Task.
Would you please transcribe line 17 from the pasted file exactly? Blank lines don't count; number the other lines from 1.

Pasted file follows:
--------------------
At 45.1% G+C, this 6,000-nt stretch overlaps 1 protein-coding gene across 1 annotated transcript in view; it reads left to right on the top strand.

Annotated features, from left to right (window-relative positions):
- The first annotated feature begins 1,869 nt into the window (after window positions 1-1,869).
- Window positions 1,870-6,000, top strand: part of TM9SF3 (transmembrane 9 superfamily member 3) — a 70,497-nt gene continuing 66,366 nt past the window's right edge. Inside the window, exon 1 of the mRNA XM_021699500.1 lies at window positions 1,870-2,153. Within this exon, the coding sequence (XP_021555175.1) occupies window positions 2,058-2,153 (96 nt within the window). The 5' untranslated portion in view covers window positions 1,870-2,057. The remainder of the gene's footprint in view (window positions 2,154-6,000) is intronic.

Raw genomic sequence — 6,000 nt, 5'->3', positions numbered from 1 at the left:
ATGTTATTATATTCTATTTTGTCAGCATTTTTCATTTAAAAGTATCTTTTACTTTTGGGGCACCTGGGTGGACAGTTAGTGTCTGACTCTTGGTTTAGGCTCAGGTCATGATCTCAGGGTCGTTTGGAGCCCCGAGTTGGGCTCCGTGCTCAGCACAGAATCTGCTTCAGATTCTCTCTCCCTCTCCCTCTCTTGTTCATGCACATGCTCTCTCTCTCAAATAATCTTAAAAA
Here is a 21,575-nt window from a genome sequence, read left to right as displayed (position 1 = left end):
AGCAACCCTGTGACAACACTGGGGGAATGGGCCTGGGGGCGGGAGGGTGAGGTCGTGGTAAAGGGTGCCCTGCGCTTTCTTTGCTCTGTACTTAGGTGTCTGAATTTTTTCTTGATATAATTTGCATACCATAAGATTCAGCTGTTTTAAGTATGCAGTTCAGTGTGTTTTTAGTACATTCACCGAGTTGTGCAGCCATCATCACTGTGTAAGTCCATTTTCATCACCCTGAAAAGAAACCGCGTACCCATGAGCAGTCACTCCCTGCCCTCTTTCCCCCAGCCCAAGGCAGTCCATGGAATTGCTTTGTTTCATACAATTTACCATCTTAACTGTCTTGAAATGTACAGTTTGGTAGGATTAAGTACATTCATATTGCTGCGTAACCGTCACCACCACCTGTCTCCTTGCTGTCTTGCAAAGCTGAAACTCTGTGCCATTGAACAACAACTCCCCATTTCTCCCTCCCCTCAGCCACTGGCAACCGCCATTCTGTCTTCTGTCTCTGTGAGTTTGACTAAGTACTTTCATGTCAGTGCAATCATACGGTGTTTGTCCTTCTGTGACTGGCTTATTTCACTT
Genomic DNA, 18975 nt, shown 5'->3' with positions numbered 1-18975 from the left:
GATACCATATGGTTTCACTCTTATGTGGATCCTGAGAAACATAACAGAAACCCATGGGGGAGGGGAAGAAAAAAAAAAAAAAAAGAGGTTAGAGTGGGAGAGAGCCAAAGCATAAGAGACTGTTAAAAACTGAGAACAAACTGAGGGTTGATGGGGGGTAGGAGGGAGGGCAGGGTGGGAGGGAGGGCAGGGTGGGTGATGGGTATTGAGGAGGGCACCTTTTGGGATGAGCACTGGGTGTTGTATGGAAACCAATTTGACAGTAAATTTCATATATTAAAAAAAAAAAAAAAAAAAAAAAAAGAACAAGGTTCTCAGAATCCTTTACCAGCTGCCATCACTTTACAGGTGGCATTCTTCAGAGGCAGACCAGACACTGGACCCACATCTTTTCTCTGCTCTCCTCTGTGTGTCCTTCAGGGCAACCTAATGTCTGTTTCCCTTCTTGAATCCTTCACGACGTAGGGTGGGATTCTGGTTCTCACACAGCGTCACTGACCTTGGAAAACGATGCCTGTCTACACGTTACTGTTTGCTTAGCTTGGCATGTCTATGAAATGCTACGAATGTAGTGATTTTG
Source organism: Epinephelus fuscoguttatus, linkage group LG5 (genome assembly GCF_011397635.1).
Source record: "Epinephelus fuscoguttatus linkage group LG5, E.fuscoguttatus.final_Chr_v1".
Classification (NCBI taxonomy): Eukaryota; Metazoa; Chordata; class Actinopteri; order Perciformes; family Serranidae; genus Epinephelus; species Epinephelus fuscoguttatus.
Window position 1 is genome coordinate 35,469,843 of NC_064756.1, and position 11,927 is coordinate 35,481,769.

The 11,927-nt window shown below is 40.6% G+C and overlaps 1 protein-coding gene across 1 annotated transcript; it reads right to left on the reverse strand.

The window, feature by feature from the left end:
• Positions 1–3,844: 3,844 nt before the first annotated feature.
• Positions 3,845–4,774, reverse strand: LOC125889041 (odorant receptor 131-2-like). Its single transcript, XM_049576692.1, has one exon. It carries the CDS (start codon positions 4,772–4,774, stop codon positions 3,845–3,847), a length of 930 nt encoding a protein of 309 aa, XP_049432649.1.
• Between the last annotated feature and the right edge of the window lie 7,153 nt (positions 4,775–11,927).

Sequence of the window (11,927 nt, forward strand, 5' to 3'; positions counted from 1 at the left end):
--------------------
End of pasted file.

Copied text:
• Positions 1–3,844: 3,844 nt before the first annotated feature.